‘The Customer Journey’ found that this model no longer applies. The process is not lineal. The new path to purchase is convoluted with feedback loops. The decision to buy is influenced, changed expanded and narrowed, by diverse stimuli several times along the way. From online and word-of-mouth to social media, they all play a role. However advertising media was found to be a more effective stimulus to purchase, with a higher share of effective encounters than non-media.

Mike Baker, ceo of the Outdoor Media Centre comments, “It is very good to see that advertising works and represents the majority of the stimulus to purchase. Understanding the customer journey is key for those of us who work in advertising and media.”

The research defined four stages on the customer journey: absorbing information, i.e. passively receiving information but not actively looking; planning a purchase, i.e. actively planning to buy a product and building a shortlist; obtaining a product; and sharing information about it afterwards, i.e. social media.

Nine different product categories were examined to see the reaction they had in customers. The categories were: cars, fashion, travel, personal finance, telecoms, drinks, perfume, films and pay TV.

“Each category has a different buying cycle, which is closely linked to the frequency of the purchase and the value of the goods,” explains Baker and adds, “for instance, more people respond to fashion stimuli than they do to banking advertising. But then again, they represent very different needs.

The study found that encounters with outdoor advertising led to a high degree of positive feelings, and also actions. The research confirmed that outdoors’s key audiences are young, affluent, urban, connected and mobile. These are the groups who are both most heavily exposed to outdoor ads and most likely to respond to them.

Results also showed that outdoor-exposed audiences are strongly correlated with social media use, and are more active than the population at on social media at every stage of their journey. A higher level of outdoor ad exposure led to a higher propensity to search online and buy products as a direct result of outdoor advertising. Outdoor is also the medium most highly associated with mobile internet search.

Of all the encounters logged at the diary stage, TV and Outdoor advertisements were by far the most numerous within media, while word of mouth and hands on use of the product were most numerous in the non-media encounters.

Each medium showed a stronger share of voice at one or other phase of the customer journey: TV at the absorbing phase, online at the planning phase, radio and newspapers at the obtaining stage, and social media at the sharing stage. Outdoor is the strongest of all media at the obtaining stage and the second strongest at all the other three phases. This demonstrates a key role for outdoor at every stage of the customer journey.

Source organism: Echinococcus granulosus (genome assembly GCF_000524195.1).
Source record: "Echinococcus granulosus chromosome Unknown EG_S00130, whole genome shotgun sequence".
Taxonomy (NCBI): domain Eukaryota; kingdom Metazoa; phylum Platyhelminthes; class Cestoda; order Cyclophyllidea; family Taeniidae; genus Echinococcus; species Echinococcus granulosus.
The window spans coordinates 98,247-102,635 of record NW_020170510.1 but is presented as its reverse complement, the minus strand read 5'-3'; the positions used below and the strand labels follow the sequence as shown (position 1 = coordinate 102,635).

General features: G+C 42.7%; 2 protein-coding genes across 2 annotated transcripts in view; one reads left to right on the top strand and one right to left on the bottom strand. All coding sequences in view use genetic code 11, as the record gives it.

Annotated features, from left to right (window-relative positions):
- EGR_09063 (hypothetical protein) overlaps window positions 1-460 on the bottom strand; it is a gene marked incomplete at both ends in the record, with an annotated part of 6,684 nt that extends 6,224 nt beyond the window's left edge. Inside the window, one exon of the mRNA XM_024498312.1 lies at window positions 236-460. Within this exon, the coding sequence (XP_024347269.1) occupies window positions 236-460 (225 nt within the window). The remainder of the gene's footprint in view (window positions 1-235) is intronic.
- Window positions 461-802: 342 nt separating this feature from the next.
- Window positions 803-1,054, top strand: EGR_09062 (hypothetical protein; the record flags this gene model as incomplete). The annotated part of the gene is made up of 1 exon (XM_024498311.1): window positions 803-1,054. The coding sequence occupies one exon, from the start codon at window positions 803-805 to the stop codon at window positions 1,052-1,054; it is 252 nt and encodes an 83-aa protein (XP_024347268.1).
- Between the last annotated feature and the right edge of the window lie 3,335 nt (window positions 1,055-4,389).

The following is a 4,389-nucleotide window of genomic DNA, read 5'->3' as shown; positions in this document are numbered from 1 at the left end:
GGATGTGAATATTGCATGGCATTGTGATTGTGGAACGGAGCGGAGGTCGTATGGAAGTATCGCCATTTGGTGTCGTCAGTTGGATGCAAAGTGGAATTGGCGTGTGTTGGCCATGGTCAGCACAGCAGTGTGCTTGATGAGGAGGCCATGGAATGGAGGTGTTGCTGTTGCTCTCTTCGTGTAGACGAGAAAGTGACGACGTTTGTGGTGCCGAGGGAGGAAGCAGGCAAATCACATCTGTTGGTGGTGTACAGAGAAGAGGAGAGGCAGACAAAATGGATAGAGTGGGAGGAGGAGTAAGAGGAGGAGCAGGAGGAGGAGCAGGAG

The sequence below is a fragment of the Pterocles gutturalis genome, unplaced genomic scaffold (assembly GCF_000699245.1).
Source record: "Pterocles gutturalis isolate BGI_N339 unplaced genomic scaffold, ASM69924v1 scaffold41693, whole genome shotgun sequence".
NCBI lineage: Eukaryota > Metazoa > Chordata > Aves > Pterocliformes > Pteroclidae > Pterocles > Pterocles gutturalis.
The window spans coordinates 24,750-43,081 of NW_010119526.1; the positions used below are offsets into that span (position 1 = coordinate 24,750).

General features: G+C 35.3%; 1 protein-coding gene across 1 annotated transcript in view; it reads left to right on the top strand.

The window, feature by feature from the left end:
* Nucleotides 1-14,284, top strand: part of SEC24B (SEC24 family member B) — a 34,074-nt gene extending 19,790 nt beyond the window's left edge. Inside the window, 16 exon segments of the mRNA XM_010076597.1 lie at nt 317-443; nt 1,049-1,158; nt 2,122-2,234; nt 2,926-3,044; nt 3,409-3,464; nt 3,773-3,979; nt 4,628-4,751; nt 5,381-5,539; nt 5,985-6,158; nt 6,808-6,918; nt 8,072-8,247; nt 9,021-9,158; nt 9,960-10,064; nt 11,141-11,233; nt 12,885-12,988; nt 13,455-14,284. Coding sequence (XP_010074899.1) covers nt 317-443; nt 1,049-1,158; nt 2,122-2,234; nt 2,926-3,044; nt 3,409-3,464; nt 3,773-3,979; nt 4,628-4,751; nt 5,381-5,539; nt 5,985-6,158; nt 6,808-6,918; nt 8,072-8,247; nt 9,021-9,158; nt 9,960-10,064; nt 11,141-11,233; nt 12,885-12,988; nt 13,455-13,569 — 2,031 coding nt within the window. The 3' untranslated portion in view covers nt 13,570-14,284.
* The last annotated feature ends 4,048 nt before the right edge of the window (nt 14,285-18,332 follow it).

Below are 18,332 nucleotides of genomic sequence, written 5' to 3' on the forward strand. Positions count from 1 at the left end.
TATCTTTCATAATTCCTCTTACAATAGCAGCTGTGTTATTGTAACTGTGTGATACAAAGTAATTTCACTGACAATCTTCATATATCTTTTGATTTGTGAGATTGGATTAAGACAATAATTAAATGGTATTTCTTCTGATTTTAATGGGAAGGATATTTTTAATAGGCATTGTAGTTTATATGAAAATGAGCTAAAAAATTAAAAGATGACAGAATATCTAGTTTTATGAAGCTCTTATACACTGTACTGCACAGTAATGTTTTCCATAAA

The static stage of the research was commissioned from ICM and involved an online sample of 1,537 nationally representative GB adults to provide insight into how people see themselves at different stages of the customer journey, and what information sources they use. The dynamic stage was handled by OnDevice Research, with 2,141 participants recording their brand and advertising interactions over a two-week period. Respondents noted encounters that they felt were relevant with one of nine different product categories by using a mobile-based diary to record their reactions and behaviours in the context of advertising and non-advertising encounters. More than 13,000 such encounters were recorded.

First published 13 April 2012 – Output

When Fashion Goes Digital

The two Westfield shopping centres in London pride themselves on being leaders in digital advertising. Following on this trend, they are launching their spring/summer 2012 collections with Futurefashion, an all-digital event.

futurefashion @ WESTFIELD

futurefashion @ WESTFIELD

Personalisation and social media sharing is the name of the game. Futurefashion celebrates sartorial style by providing a platform to create shopper’s personal interpretation of spring summer trends Anyone can create their own fashion looks and moods on digital touch screens. They can browse and select from over 500 fashion items on one of five 103” LCD touch-screens, introducing a change in the way we shop and self-style.

The screens are showing the season’s most sought-after fashion and trends, including tribal, retro, brights and candy.

Shoppers can begin by touching the screen to browse images from trend- themed galleries, each housing current high-street and luxury apparel; accessories and illustrations and props. Spring/summer fashion from Westfield’s 700+ brands can be navigated on-screen and looks can be created on a futuristic editorial style canvas by dragging items to adapt and personalise a unique spring look.